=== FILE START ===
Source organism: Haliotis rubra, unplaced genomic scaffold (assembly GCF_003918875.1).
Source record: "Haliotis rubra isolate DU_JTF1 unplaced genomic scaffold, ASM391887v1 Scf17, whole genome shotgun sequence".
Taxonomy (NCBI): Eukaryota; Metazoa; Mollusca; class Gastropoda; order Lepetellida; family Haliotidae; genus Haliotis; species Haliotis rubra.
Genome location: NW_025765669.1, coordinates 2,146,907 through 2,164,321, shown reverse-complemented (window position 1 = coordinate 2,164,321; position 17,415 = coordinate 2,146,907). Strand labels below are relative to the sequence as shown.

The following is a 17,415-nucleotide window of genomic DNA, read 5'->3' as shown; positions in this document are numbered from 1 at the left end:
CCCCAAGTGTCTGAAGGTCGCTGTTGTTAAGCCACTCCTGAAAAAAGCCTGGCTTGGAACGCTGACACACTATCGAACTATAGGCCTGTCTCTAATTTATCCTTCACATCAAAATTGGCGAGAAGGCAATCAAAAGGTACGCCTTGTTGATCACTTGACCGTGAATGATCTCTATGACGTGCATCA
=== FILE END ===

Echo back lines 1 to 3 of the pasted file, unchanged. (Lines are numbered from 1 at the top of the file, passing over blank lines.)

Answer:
Source organism: Haliotis rubra, unplaced genomic scaffold (assembly GCF_003918875.1).
Source record: "Haliotis rubra isolate DU_JTF1 unplaced genomic scaffold, ASM391887v1 Scf17, whole genome shotgun sequence".
Taxonomy (NCBI): Eukaryota; Metazoa; Mollusca; class Gastropoda; order Lepetellida; family Haliotidae; genus Haliotis; species Haliotis rubra.